This week is seeing the first release of the Mission Control System (MCS) for Solar Orbiter, and it’s already being put into action! The Electrical Test Bench (ETB) located at AirbusDS, Stevenage, UK – builders of our plucky spacecraft – is being used to test engineering models of the platform and payload units, which will go on to make up Solar Orbiter.
With the installation on ESOC servers of our dedicated Mission Control System software, we can “listen-in” on those tests. We don’t send any commands yet – that would interfere with the tests currently underway – but we can see how the units respond to the commands sent by the testers.
Receiving data from a remote site into our systems at ESOC is an important achievement.
It helps us to validate the MCS itself, as well as our copy of the spacecraft database, which describes the data generated at the ‘other end’, on the ETB. The next step is to set up the system that allows our science planning colleagues in ESAC, Madrid, to access the data and feed it into their own systems for further processing. This helps us prepare the ground systems in readiness for the more formal testing we will do later in year, and in the time leading up to launch, when we will be able to command the ETB and eventually the spacecraft flight model itself.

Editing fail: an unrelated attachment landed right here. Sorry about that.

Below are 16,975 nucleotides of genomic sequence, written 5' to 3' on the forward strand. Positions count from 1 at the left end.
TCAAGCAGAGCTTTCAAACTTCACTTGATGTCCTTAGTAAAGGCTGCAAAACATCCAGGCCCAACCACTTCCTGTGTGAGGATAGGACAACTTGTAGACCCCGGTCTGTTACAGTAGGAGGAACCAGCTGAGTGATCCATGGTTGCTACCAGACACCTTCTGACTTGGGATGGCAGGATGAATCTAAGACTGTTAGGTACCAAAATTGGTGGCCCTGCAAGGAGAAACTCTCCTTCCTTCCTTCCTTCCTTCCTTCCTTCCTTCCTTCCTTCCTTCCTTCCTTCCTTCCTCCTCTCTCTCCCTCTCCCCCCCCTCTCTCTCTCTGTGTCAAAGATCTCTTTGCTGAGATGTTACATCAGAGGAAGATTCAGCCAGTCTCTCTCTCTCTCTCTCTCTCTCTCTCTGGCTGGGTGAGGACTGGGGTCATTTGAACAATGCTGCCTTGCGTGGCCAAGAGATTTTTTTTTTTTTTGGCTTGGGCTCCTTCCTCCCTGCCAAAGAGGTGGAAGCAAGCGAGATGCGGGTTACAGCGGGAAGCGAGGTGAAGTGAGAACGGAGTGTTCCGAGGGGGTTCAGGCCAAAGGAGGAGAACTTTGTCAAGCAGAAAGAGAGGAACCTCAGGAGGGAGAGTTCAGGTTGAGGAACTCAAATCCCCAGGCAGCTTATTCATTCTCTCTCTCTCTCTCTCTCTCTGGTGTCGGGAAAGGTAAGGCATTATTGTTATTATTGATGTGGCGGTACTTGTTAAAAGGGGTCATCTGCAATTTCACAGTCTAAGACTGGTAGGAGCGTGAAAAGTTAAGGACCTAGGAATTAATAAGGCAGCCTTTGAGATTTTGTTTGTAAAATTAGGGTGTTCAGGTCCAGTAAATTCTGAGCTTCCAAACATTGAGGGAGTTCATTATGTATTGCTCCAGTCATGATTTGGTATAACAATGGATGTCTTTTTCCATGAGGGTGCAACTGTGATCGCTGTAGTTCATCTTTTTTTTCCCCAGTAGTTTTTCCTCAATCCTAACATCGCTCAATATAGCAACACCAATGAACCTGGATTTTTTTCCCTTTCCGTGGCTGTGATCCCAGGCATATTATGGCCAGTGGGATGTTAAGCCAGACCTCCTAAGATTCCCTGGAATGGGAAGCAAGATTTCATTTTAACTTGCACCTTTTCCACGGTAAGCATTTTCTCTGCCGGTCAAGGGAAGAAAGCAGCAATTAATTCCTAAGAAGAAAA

These System Validation Tests (SVT) play an important role in ensuring all of our procedures and systems are in place and tested, in preparation for launch.
But I get ahead of myself – at the moment we simply monitor the data to ensure nothing unexpected occurs in the MCS or the systems linking it to the ETB.
Here, Spacecraft Operations Engineer Mauro Pantaleoni checks the set-up in preparation for Monday’s listen-in tests.
Mauro says: “We finally managed to receive some real hardware data in our brand new mission control system. We have a lot of work ahead of us, but this is an important first step to operate our mission to the Sun.”
Editor’s note: Today’s post contributed by Solo Spacecraft Operations Engineer Daniel Lakey